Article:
Tuesday, June 12, 2012

The Phoenix Shirt - To the Scrap Bin & Back

You know that feeling when you have nothing to wear? I know you do. Well, I was feeling that the other day. It was hot and sticky, and my jersey tanks weren't gonna cut it for the comfort OR the cute. I considered taking on another structured alteration ala my last pinterest shirt project. But I didn't have the time or patience for a long project. That's when I stumbled across an old tattered, too small, rejected button up shirt of mine at the bottom of my scrap bin. 

The primary reason I no longer wore the shirt was some unfixable holes along the neck line. But the other problem areas are slightly more universal. I outgrew the shirt. I mean, I got a bit pudgy for it. Or maybe it shrunk, but let's get real. The sleeves were too tight and puckering. The front buttoned but not well or without gapping. Basically, it wasn't a flattering shirt.

I wore this shirt to tatters sometime around 2007 and then loved it so much I couldn't part with it so I folded it and stored it where all beloved patterns wait to become quilt squares. Thank goodness I never got around to dissecting the shirt for parts. Turns out, it has plenty of life left in it. And the redesign was simple. (SO simple.) And only took about ten minutes from start to wear. (if that)

There are three easy steps to redesign any slightly snug, neck-tattered, button-up shirt into a breezy summer tank.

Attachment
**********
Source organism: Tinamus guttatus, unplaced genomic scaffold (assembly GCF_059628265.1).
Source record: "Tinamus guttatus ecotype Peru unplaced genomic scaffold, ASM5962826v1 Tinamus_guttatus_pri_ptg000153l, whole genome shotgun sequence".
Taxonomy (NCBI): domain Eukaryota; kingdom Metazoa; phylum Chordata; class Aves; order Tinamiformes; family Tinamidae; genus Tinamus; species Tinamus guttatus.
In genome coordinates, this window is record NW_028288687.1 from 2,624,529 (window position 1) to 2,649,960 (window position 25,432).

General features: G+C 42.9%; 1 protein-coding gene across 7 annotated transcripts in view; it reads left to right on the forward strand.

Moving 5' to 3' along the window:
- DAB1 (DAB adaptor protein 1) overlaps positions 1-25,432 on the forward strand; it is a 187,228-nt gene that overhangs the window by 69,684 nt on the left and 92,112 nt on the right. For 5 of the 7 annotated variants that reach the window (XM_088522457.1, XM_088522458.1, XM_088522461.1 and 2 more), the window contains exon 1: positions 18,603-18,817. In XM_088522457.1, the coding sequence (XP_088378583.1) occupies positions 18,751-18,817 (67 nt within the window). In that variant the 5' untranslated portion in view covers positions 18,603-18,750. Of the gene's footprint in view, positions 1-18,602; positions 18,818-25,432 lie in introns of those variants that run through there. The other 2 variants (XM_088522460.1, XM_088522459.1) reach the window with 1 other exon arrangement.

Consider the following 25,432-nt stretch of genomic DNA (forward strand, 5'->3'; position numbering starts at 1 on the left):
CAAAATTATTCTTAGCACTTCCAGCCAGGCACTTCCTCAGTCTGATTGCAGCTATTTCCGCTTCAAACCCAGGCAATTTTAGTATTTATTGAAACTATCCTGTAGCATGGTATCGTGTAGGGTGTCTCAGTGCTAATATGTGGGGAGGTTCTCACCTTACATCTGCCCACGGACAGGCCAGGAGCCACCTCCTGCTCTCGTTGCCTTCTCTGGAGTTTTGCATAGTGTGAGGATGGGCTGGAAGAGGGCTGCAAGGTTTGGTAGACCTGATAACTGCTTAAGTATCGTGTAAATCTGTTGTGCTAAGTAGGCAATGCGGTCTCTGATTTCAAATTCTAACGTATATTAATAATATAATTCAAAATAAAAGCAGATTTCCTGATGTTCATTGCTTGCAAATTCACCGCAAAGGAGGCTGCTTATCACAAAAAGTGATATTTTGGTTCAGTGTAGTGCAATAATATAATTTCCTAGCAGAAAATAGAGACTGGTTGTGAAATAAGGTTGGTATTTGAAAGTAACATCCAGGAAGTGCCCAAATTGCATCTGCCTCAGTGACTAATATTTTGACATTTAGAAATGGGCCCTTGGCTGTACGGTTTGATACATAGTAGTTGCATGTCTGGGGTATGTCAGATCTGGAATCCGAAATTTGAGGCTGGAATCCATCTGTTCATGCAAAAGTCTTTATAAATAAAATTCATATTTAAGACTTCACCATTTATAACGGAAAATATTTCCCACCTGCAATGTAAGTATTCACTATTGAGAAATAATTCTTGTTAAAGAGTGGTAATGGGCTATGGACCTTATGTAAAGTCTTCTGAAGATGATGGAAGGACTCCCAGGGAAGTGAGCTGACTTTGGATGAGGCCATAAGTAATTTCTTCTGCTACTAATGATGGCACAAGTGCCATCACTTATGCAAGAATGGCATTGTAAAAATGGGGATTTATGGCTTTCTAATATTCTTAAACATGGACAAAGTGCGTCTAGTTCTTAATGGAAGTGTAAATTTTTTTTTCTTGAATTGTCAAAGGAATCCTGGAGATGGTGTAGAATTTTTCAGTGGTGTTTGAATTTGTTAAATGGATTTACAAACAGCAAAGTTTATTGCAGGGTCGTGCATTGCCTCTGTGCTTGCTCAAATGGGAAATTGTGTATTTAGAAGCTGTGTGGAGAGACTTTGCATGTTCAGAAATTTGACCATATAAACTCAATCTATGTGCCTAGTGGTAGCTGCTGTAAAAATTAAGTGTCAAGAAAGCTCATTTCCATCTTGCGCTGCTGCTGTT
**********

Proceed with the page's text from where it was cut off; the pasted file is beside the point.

1. Cut the sleeves off. Be careful not to cut the seam off. This will keep fraying from happening. I decided against finishing this edge, but you can if you wanna take the time. (Yeah, this step is silly easy.)

2. Sew the shirt up the middle. (Warning: this won't work if your shirt is WAY too small for you, just if it's snug and gapping.) Just turn it inside out and sew the button side to the button hole side- good sides in. I only left a little seam allowance -maybe a 1/4 inch- to make sure the shirt was as loose as possible. 

3. Cut out the neck. I used an old hatbox as a template for cutting out the neckline. A mixing bowl could serve the same purpose. For this project, I just cut the front and back the exact same way. The result is a loose, sometimes over the shoulder, tank. You can leave the back straight across or cut it less deep if you want the neck to retain more structure.

So now I have this great pull-over style cotton shirt for the hot summer weather. I'm happy to have given this old favorite new life. It makes me wonder how many other gems I have waiting to be re-envisioned in my drawers and closet.

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